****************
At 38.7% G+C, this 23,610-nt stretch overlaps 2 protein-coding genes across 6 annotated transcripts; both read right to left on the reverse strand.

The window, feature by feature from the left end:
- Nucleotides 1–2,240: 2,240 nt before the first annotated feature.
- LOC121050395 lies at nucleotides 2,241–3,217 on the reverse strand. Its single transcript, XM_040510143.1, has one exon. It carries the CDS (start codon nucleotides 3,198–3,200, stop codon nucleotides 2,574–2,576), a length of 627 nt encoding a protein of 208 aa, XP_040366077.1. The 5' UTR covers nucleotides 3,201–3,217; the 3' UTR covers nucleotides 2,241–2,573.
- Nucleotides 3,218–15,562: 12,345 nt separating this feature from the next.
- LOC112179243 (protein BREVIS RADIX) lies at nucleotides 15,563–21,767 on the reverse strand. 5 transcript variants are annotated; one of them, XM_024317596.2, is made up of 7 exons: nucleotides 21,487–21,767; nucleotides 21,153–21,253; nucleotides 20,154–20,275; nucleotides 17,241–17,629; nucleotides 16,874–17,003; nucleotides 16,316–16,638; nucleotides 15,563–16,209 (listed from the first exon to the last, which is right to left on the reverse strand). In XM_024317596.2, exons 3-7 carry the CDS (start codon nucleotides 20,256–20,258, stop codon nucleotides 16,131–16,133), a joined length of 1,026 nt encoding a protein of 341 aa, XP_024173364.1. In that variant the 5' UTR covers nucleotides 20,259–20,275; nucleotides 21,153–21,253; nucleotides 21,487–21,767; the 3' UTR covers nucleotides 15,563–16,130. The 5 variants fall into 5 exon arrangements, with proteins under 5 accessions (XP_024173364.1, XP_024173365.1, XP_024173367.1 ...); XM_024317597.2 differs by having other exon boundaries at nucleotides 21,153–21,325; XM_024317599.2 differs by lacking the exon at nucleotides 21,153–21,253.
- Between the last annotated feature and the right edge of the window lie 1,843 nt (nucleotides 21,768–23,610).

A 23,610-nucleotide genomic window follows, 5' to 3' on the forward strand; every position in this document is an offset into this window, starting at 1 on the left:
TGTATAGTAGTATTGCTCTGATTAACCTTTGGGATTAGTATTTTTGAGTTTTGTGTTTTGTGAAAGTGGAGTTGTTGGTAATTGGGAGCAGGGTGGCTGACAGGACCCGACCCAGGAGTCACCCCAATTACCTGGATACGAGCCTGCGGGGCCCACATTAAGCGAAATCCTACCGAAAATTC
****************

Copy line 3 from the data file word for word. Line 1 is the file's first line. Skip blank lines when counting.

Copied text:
- Nucleotides 1–2,240: 2,240 nt before the first annotated feature.